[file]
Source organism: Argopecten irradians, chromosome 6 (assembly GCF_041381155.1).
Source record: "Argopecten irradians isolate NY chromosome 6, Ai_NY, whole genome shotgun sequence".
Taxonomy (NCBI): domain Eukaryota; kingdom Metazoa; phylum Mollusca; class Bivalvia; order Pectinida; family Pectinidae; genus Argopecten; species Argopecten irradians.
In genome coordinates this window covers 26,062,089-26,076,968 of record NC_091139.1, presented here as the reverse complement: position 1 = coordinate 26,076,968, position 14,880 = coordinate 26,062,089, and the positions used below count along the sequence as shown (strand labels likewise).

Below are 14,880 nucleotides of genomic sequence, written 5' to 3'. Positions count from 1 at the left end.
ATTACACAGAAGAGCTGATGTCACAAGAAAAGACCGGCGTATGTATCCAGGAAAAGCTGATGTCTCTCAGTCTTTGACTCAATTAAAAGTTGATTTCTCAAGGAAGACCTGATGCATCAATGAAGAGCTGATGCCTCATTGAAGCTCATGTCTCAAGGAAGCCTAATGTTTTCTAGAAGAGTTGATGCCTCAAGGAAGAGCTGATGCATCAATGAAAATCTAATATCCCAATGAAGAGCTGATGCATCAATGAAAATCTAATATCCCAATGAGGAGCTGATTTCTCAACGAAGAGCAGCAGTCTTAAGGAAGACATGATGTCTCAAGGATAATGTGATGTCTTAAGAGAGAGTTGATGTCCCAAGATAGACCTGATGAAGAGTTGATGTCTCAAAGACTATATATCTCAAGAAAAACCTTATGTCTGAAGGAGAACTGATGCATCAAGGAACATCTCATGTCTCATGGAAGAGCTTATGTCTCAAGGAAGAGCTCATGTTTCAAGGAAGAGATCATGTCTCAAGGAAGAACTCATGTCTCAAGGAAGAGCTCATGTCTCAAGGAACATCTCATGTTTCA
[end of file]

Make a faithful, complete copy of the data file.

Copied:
Source organism: Argopecten irradians, chromosome 6 (assembly GCF_041381155.1).
Source record: "Argopecten irradians isolate NY chromosome 6, Ai_NY, whole genome shotgun sequence".
Taxonomy (NCBI): domain Eukaryota; kingdom Metazoa; phylum Mollusca; class Bivalvia; order Pectinida; family Pectinidae; genus Argopecten; species Argopecten irradians.
In genome coordinates this window covers 26,062,089-26,076,968 of record NC_091139.1, presented here as the reverse complement: position 1 = coordinate 26,076,968, position 14,880 = coordinate 26,062,089, and the positions used below count along the sequence as shown (strand labels likewise).

Below are 14,880 nucleotides of genomic sequence, written 5' to 3'. Positions count from 1 at the left end.
ATTACACAGAAGAGCTGATGTCACAAGAAAAGACCGGCGTATGTATCCAGGAAAAGCTGATGTCTCTCAGTCTTTGACTCAATTAAAAGTTGATTTCTCAAGGAAGACCTGATGCATCAATGAAGAGCTGATGCCTCATTGAAGCTCATGTCTCAAGGAAGCCTAATGTTTTCTAGAAGAGTTGATGCCTCAAGGAAGAGCTGATGCATCAATGAAAATCTAATATCCCAATGAAGAGCTGATGCATCAATGAAAATCTAATATCCCAATGAGGAGCTGATTTCTCAACGAAGAGCAGCAGTCTTAAGGAAGACATGATGTCTCAAGGATAATGTGATGTCTTAAGAGAGAGTTGATGTCCCAAGATAGACCTGATGAAGAGTTGATGTCTCAAAGACTATATATCTCAAGAAAAACCTTATGTCTGAAGGAGAACTGATGCATCAAGGAACATCTCATGTCTCATGGAAGAGCTTATGTCTCAAGGAAGAGCTCATGTTTCAAGGAAGAGATCATGTCTCAAGGAAGAACTCATGTCTCAAGGAAGAGCTCATGTCTCAAGGAACATCTCATGTTTCA